The 44-year-old journalist and poet might have ended up dead, like some of his writer friends back home in Iran. Several of them were murdered in a series of political assassinations that began in the late 1990s.

Instead, Rafizadeh now lives outside of Toronto, where he writes about Iranian politics for the website Iran Wire and for Radio Farda, the US government-funded Farsi language radio station that broadcasts out of Eastern Europe.

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Beena Sarwar

Early Sunday morning in Karachi, a small, eclectic crowd converged at The Second Floor (T2F), the iconic coffee shop and cultural hub founded by my young friend Sabeen Mahmud in 2007.

This time, we weren't there to participate in a cutting-edge arts event, but to join Sabeen’s mother, Mahenaz, in planting a baby amaltas — a yellow-flowering native tree — in the grassy divider near the traffic light where Sabeen was killed last year.

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Andrew Biraj/Reuters

Creating an LGBT magazine in a predominantly Muslim country wasn't easy.

But Xulhaz Mannan went out on a limb. 

With his colleague Tonoy Mahbub, Mannan helped build a vibrant alternative community in a place where homosexuality is illegal and government officials are increasingly preoccupied with appeasing the Islamist radical right.

"[Mannan and Mahbub] were very socially aware of who they were and what they believed in, and they knew that there are many others like them who just live their lives in darkness," says Bangladeshi blogger Ishtiaq Rouf.

What's behind 'vinegar-gate' in Bristol, UK?

Apr 28, 2016
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Ian Smith/Reuters

For Harriet Williams, the moment came one day when she was at a park playing with her 18-month-old son.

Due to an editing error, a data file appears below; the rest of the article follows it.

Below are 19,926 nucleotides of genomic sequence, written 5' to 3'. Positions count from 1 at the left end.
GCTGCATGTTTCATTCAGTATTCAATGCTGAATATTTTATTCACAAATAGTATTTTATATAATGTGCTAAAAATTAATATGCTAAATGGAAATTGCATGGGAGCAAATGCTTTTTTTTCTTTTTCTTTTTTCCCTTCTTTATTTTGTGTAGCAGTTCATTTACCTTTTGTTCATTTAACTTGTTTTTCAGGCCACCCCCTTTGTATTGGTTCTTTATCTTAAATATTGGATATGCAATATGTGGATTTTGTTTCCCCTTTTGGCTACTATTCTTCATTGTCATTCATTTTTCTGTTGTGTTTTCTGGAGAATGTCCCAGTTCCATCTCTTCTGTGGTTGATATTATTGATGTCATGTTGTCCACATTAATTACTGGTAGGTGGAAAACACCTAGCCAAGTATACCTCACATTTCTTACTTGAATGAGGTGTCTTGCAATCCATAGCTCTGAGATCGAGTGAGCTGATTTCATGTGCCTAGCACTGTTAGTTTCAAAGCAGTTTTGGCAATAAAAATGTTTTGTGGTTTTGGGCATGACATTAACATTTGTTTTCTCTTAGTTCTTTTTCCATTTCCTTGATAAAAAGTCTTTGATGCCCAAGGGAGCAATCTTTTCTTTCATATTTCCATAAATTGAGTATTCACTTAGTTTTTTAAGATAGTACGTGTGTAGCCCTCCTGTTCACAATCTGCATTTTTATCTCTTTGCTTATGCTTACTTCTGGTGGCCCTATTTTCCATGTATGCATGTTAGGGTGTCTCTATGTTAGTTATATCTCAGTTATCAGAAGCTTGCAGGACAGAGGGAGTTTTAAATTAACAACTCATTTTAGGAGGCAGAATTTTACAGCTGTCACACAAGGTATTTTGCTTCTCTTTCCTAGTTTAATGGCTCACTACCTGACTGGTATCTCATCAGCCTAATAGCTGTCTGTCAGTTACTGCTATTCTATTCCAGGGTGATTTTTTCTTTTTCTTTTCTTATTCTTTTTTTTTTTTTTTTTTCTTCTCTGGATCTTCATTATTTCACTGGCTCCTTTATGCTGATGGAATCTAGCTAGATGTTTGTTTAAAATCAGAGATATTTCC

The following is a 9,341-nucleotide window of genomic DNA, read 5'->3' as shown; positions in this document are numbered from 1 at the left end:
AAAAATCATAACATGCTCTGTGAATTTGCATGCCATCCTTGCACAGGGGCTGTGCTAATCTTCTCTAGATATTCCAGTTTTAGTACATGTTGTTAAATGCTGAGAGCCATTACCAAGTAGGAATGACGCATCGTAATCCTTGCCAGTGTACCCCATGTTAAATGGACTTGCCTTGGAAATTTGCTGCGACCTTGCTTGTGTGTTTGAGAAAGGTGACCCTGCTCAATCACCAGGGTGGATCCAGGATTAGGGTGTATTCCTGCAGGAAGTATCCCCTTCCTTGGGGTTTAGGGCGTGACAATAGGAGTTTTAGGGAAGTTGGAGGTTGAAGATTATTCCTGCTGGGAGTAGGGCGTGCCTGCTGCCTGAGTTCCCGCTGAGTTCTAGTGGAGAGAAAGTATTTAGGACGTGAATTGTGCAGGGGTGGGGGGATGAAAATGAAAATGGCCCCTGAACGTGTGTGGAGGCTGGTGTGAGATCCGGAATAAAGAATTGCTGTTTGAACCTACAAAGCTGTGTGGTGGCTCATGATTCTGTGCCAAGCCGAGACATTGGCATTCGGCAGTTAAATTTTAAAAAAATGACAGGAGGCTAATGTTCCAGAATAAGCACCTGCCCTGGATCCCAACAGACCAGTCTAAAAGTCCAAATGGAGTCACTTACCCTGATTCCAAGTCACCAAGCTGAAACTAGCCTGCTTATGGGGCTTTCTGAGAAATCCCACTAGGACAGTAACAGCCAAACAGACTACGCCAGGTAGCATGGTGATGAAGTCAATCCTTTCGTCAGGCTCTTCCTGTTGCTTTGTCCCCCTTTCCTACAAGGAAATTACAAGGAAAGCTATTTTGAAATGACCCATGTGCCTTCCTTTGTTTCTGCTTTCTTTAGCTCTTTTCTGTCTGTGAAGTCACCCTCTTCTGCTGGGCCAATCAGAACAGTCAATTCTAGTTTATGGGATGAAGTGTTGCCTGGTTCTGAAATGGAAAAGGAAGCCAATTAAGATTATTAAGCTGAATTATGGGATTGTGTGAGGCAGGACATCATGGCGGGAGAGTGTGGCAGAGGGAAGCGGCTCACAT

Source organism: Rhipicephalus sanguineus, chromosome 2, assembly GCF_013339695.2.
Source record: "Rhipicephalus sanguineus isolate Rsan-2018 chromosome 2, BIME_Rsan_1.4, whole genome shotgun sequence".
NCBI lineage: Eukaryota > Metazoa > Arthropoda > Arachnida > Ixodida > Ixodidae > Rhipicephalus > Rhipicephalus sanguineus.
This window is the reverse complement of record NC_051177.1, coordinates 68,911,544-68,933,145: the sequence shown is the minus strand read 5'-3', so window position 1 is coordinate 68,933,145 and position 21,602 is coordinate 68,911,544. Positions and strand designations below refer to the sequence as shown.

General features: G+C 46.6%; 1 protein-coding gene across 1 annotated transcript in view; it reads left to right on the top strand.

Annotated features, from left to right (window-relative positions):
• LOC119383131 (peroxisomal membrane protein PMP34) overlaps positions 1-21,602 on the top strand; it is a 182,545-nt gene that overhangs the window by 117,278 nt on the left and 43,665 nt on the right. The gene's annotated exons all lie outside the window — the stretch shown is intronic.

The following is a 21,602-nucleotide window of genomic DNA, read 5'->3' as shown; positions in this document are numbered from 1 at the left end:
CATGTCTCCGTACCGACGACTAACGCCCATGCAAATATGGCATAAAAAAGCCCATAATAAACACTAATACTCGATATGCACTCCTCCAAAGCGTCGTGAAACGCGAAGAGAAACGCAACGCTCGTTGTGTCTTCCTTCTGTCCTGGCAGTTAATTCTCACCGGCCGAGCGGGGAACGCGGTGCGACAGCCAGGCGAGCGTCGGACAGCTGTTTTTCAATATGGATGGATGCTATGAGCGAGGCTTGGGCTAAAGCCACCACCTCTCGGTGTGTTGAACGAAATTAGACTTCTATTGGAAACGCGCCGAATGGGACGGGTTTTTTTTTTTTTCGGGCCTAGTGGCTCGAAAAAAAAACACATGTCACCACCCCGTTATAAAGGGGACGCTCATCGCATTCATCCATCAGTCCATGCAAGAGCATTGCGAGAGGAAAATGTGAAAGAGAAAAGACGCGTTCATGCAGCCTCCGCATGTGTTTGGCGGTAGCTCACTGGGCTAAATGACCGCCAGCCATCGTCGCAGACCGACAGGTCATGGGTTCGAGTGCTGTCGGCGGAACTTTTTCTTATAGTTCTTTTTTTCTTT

"And a guy turns up with a backpack and starts spraying the weeds at the base of the railings," she recalls, "with no warning, very close to where we were sitting."

As soon as Williams got home, she began researching. She found out that the chemical in the spray was likely something called glyphosate — a widely used herbicide. It kills weeds and other unwanted plants.

We’ve heard a lot in the news lately about the massive corruption problems at FIFA, the governing body of world soccer. A few high profile indictments issued by the US Justice Department will do that.

But FIFA has another big problem that deserves as much attention, if not more: human rights abuses linked to its tournaments and activities.

The kid with the stinky lunch

Apr 28, 2016
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Marcelle Hutchins

When my family emigrated from Cameroon to the US in 1997, I was 8 years old and many things were new to me. But lunchtime was a whole new universe of discomfort.

I brought traditional Cameroon food to school — think, peanut sauce with rice — and my classmates would make fun of me and call my meal "stinky."  I quickly learned that children weren’t very forgiving about my “strange” food.

Remembering slain Canadian hostage John Ridsdel

Apr 27, 2016

It's been a devastating time for the family of John Ridsdel. The Canadian man was executed by Islamist militants in the Philippines after the deadline for ransom had passed. 

Ridsdel, 68, was captured on September 21 along with three other tourists by members of the Abu Sayyaf militant group, while on vacation at a resort on a southern island in the Philippines. The group is allied with ISIS.

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Amanda Mustard

On the streets of Bangkok they can be seen in the arms of women, children and some men. They go everywhere a family member would go.

They even have their own menus at restaurants and receive blessings from monks. But these "child angels" aren't human — they are large life-like dolls known in Thai as "luk thep."